Who should be notified of possible compromise?

What confidentiality policies, if any, are implemented during investigation of compromise?

What steps should be taken (in succession) during the investigation of a possible compromise?

How will a compromise be confirmed or disproved?

Who should be notified if compromise is confirmed?

How will they be notified?

What is the process for investigating possible compromise?

What is the process for migrating funds if the company’s security is breached? If the third party’s security is breached?

What is the process for limiting damage to clients and the company itself in the event of key compromise?


|4afd4f4953ac647129f6454cf21ce0a6| In the event of emergency, who will be responsible to coordinate company efforts and lead the Recovery Team? Who should be part of a Recovery Team?

|22710ef6877d98de312165e94b3c90fd|: If you have a physical location, you should also consider physical evacuation procedures, employee communications, and business continuity plans for geographic natural disasters including fire, flood, etc.

|973a4b3ae42016ef95d4fd7cffcc8f19|As a reminder, encrypting and signing communications whenever possible protects both confidentiality and authenticity (prevents man-in-the-middle and impersonation attacks).

|a74f8522ca2e21cdc55dbd0f6d336cd2| Companies should consider building systems compliant to industry best practices and standards, such as the CryptoCurrency Security Standard. (* disclosure, the author is a board member of the non-profit organization hosting CCSS development – the CryptoCurrency Certification Consortium (C4)).


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Symbiont Issues Securities on the Bitcoin Blockchain to Usher Capital Markets into the Blockchain Era

In June, Bitcoin Magazine reported that Symbiont had secured $1.25 million of seed funding from influential financial market leaders including Duncan Niederauer, former CEO of the New York Stock Exchange (NYSE).  Symbiont, a fintech company focused on fostering the symbiotic relationship between traditional financial markets and cryptographic blockchain technology, was founded in March by Counterparty and MathMoney f(x) founders to create the first issuance and trading platform for smart securities based on the blockchain technology.

Now, Symbiont has issued the first Smart Securities on the Bitcoin blockchain. Symbiont’s live platform allows institutions and investors to issue, manage, trade, clear, settle and transfer a range of financial instruments more efficiently on decentralized and distributed peer-to-peer financial networks that are cryptographically secured. Initial use cases for Smart Securities include corporate debt, syndicated loans, securitized instruments and private equity.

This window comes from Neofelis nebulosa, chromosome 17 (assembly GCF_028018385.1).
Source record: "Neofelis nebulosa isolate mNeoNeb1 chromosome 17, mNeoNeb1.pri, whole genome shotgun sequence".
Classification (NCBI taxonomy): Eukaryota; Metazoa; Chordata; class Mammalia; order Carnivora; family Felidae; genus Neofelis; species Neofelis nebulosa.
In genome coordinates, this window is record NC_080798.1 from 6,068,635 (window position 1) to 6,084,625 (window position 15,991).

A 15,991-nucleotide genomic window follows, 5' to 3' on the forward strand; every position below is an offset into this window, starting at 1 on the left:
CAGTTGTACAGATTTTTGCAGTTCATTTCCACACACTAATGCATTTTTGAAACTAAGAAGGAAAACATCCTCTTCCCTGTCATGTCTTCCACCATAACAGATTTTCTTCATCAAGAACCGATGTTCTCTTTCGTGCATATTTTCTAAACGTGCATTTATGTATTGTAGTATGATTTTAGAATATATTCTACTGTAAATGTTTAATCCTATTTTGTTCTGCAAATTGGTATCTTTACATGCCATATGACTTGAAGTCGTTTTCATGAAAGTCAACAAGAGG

“We are proud to be on the leading edge of this blockchain and distributed ledger movement,” said Mark Smith, CEO and co-founder of Symbiont. “With interest in distributed ledger technology growing rapidly, financial institutions are exploring how to leverage it to improve the efficiency and security of trading and processing financial transactions. Smart Securities will ultimately change the way that financial instruments are issued, managed and traded.”

According to the Symbiont press release, Smart Securities bring capital markets into the blockchain era. Smart Securities transform the way that security issuance, management, trading, and clearing and settlement take place within global capital markets. Generically known as “smart contracts,” these instruments are programmable versions of traditional securities issued on any type of distributed ledger, such as a blockchain. Once a security is issued onto the ledger, it acts autonomously, eliminating traditionally manual mid- and back-office functions.

Symbiont’s platform allows market participants to create digital, programmable versions of securities. The company hopes the development of programmable securities, and their availability in one global, decentralized peer-to-peer network, will increase efficiency and transparency and lower the cost of issuing, trading, settling and clearing securities.

Symbiont isn’t the only company trying to revolutionize the stock markets with the blockchain technology. Nasdaq, a prestigious stock exchange and leading financial institution, is leveraging blockchain technology as part of an enterprise-wide initiative.

In June, Nasdaq announced a partnership with San Francisco-based Bitcoin API startup Chain to implement the first blockchain technology pilot projects in Nasdaq Private Market, a recently launched marketplace that handles pre-IPO trading among private companies. Nasdaq Private Market is not a stock exchange open to the public, but a service that connects private companies with investors. However, Nasdaq stated that the blockchain initiative could ultimately be extended to record trades of stocks in public firms listed on its exchange.

Also in June, Overstock announced the first crypto-securities to be offered on the blockchain.

“We have started building things that replace what Wall Street does,” said Overstock CEO Patrick Byrne. “It does them far cheaper, and with far more transparency, and without any of the opportunity for rigging.”

Overstock’s platform, dubbed t0.com, can augment other trading exchanges and power financial transactions. Overstock filed a registration with the Securities and Exchange Commission seeking permission to issue public crypto-stock, and purchased a stake in stock brokerage firm Pro Securities, whose technology will power the crypto-stock exchange.

Photo Stéfan / Flickr